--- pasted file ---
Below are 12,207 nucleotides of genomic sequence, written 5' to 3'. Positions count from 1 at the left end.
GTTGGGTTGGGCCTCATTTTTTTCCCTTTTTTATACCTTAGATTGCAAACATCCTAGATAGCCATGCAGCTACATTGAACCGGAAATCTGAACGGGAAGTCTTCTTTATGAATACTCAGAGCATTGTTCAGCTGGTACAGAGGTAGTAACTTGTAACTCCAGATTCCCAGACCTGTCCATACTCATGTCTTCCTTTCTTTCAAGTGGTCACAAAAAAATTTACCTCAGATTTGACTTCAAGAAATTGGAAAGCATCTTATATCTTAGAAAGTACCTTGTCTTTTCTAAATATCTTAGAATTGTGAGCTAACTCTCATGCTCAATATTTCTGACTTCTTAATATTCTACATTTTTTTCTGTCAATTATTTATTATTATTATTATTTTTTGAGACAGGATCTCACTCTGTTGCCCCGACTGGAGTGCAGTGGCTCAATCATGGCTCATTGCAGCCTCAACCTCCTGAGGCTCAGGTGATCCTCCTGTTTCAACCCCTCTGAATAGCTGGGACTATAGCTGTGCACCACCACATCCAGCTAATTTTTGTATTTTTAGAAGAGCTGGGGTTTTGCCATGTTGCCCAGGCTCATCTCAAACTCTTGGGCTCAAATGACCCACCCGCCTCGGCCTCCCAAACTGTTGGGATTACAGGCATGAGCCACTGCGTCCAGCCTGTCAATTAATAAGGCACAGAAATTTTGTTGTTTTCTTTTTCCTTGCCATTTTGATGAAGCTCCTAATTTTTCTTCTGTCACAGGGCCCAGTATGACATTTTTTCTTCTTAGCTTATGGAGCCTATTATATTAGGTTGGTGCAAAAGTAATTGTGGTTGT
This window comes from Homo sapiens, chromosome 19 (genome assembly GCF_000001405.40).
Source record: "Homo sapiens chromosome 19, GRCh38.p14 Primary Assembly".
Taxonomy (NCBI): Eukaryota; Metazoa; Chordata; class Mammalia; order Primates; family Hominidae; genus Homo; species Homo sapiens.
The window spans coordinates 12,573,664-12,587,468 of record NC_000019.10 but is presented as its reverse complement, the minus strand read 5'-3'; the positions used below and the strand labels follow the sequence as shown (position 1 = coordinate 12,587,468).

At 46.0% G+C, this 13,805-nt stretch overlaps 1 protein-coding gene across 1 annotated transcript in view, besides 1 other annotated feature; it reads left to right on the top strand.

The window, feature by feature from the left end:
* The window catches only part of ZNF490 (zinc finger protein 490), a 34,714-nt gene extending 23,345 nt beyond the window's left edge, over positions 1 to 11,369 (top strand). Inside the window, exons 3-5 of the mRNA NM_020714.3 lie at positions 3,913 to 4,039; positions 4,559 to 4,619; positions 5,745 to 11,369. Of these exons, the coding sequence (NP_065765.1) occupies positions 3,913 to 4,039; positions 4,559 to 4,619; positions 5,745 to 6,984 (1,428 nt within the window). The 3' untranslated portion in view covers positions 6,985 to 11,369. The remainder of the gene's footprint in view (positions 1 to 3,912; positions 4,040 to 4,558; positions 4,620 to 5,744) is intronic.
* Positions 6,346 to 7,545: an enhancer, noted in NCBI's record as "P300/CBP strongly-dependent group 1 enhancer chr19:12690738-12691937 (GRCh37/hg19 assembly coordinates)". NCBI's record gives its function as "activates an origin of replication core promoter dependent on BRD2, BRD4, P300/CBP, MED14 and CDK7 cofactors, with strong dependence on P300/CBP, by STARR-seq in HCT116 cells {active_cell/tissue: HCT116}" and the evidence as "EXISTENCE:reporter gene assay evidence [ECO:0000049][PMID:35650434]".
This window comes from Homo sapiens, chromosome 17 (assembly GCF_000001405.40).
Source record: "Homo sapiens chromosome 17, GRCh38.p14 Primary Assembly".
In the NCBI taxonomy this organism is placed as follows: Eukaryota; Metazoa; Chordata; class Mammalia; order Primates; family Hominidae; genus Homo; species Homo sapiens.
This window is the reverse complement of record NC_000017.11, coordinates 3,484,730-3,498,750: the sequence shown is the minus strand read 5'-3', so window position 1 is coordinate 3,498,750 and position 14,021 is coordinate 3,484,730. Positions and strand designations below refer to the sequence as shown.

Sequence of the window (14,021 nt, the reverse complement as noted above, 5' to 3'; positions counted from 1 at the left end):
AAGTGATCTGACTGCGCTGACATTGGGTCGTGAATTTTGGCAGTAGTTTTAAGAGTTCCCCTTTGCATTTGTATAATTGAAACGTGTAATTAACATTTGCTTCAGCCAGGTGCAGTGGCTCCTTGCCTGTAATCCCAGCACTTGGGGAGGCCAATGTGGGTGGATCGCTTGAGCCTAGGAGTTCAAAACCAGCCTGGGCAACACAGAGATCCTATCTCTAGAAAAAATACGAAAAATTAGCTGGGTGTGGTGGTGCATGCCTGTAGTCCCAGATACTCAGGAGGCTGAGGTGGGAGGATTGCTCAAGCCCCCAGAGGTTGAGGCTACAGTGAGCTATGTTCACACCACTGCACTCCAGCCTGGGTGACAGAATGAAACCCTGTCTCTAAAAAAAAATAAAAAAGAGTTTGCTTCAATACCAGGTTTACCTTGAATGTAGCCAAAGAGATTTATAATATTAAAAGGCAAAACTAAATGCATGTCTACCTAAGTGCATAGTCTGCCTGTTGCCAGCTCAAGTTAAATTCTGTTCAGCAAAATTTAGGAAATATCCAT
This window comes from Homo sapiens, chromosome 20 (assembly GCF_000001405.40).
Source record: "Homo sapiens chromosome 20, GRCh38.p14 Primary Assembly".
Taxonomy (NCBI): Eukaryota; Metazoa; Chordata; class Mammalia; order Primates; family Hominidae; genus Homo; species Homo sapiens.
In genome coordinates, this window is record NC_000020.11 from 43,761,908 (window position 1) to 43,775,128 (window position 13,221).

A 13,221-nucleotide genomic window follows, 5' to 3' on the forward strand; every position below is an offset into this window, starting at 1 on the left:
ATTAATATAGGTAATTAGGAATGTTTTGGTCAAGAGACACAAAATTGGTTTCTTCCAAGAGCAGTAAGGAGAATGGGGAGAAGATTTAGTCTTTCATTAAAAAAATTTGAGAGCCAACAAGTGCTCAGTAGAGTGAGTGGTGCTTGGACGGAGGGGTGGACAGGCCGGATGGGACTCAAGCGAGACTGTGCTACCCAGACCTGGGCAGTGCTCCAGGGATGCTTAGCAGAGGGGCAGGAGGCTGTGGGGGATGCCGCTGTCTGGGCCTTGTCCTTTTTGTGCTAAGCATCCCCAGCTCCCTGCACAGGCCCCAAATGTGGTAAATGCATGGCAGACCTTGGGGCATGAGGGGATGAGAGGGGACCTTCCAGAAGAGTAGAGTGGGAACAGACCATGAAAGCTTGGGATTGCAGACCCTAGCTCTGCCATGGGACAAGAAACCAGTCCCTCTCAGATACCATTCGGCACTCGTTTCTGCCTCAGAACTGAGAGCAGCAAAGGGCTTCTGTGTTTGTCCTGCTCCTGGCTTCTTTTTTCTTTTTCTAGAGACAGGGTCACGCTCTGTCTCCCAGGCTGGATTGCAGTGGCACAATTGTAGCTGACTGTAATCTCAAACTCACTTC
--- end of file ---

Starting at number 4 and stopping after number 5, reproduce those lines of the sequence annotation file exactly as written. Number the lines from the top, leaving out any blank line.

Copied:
Source record: "Homo sapiens chromosome 19, GRCh38.p14 Primary Assembly".
Taxonomy (NCBI): Eukaryota; Metazoa; Chordata; class Mammalia; order Primates; family Hominidae; genus Homo; species Homo sapiens.